I’ll probably never be able to convince them otherwise, and they may be right. My decision to do this may be entirely wrong. Or it may be genius. The problem is I won’t know until I try. So here goes my reasoning.
Due to the nature of the story I have crafted, there is a larger, a primary catalyst coming. According to STC, it should happen on page 12. If I shift that larger moment to happen earlier, everything before it has to be compressed or cut. As a result, I would lose valuable information in the setup. By setting the Catalyst further from its prescribed position, I need to build up to it, create rising tension utilizing smaller moments that lead to the big explosion of events. So there is the first soft catalyst of the unseen gun battle. Adhering to the dictates of STC, this is followed by a period of Debate. What do we do know? The men choose to investigate. They find dead bodies, drugs and a large sum of money. This is bad. We should probably leave. Then they discover some of the dead are cops. Now they know the
situation is really bad. But before they can leave, Tyler makes the poor decision to pick up Almandeto’s phone, thereby alerting Reydel to their presence. This is our next Catalyst moment, larger than the first, but not as big as what is about to come. In the first incident, our three heroes were merely bystanders. Now they are active participants. The stakes have been raised, especially for the audience. What Tyler, Shep and Grady don’t know is Reydel is already on his way. We, as the audience, know this even before we see Reydel in the car because he told us he would be coming if something went wrong back in the Set Up. We’re hoping the men will get out of there before Reydel shows up, but before they can leave. . .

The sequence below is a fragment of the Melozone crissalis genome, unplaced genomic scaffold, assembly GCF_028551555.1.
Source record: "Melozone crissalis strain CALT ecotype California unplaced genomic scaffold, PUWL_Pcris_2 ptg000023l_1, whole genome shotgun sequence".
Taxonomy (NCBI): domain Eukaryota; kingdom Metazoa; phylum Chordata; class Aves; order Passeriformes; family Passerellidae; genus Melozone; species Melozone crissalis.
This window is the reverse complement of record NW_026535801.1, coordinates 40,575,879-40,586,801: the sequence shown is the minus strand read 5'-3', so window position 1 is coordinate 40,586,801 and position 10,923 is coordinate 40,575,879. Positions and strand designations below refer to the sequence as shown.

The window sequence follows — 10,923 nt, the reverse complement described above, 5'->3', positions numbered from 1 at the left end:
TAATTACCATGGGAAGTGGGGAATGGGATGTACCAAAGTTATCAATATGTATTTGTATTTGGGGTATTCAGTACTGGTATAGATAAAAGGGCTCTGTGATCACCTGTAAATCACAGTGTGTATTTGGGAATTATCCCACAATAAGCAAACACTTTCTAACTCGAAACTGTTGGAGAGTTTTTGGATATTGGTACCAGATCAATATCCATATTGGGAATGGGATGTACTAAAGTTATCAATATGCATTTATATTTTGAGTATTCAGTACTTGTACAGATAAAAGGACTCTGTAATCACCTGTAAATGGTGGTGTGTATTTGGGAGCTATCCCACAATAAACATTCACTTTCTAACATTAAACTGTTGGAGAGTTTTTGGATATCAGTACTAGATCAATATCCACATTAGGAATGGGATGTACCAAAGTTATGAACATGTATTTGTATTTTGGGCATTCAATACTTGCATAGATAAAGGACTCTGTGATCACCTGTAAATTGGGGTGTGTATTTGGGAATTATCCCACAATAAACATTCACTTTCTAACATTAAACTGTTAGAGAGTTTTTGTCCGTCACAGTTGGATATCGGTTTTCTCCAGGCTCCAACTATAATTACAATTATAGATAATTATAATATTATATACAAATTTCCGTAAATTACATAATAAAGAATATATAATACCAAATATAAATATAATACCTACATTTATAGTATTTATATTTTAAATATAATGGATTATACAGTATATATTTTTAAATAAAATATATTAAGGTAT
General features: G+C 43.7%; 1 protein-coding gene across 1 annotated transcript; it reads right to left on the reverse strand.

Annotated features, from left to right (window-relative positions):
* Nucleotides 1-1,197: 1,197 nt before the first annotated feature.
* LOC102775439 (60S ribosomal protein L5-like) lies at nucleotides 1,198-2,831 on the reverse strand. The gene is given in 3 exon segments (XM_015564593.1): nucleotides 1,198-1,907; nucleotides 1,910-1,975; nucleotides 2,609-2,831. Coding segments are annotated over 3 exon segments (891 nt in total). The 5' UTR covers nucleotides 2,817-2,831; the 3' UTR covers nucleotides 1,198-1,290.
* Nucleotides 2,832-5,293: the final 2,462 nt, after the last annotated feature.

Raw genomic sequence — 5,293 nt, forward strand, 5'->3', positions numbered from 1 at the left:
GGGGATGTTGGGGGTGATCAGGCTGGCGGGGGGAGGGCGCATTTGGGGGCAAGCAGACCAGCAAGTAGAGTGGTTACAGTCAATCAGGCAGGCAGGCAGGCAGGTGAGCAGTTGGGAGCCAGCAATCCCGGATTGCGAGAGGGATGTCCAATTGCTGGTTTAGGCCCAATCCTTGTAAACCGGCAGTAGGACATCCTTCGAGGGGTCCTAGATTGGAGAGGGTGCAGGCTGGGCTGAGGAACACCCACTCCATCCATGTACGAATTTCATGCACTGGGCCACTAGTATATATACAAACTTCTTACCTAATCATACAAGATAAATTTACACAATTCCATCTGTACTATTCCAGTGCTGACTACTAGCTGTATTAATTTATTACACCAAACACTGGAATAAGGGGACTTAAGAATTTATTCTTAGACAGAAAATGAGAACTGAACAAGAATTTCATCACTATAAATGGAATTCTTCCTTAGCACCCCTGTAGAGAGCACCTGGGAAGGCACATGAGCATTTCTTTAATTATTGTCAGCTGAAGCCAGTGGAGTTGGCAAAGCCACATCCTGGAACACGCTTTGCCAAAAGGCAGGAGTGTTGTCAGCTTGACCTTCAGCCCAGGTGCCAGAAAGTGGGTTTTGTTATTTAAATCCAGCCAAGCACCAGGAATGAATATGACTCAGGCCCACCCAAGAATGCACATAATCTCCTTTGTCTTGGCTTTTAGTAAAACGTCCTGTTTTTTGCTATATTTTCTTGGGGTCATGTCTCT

We have our Save the Cat moment.
Realizing that Almandeto is still alive, Grady and Shep both stay to offer comfort to the dying man. Shep prays while Grady takes his confession. Knowing the risk to themselves, they choose to stay with the fatally wounded man. This also hearkens back to Grady’s military experience we learned about in the Set Up when he saved a buddy during battle in Iraq. In classic Save the Cat style, it is a moment that defines who these two men are and what they are made of. It also defines Tyler, but in a not so positive light. Tyler takes the money and the drugs and makes a beeline for the door. You might say it’s his Kill the Cat moment.